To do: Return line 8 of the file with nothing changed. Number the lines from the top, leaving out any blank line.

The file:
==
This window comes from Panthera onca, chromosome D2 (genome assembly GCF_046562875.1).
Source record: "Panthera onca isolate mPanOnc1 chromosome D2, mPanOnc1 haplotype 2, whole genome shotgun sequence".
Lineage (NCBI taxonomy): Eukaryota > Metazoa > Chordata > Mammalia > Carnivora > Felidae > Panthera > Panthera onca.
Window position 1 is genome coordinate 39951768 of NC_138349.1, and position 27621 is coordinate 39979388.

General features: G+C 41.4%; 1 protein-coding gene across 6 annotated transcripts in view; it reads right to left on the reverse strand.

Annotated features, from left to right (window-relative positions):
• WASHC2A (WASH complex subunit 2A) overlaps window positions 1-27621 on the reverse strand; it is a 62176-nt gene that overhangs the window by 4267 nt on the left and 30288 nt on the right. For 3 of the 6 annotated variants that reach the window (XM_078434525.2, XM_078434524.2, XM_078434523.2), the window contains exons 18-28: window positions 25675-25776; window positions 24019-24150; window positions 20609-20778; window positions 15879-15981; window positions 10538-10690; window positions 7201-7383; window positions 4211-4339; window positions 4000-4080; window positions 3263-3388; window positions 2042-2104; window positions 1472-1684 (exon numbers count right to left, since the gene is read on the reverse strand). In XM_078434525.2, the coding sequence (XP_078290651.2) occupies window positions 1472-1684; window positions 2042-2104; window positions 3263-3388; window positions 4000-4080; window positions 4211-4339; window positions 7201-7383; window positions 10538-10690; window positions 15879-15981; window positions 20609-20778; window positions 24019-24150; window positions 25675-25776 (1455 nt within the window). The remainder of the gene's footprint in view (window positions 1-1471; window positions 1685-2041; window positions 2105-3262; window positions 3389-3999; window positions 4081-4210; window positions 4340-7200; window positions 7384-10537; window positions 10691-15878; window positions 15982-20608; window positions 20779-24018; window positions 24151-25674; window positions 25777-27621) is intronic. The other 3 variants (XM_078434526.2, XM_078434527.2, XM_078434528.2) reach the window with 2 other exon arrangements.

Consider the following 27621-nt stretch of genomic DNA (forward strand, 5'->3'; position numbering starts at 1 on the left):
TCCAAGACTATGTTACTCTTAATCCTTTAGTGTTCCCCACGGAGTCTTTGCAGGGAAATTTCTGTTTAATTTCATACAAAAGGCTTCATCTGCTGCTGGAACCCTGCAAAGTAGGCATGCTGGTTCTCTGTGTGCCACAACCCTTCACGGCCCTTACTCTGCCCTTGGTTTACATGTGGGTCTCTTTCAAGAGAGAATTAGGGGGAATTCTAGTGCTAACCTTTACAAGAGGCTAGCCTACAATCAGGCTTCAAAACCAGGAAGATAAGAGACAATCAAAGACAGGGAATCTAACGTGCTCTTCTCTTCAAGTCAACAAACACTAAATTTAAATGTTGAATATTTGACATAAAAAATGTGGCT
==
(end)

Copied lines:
Consider the following 27621-nt stretch of genomic DNA (forward strand, 5'->3'; position numbering starts at 1 on the left):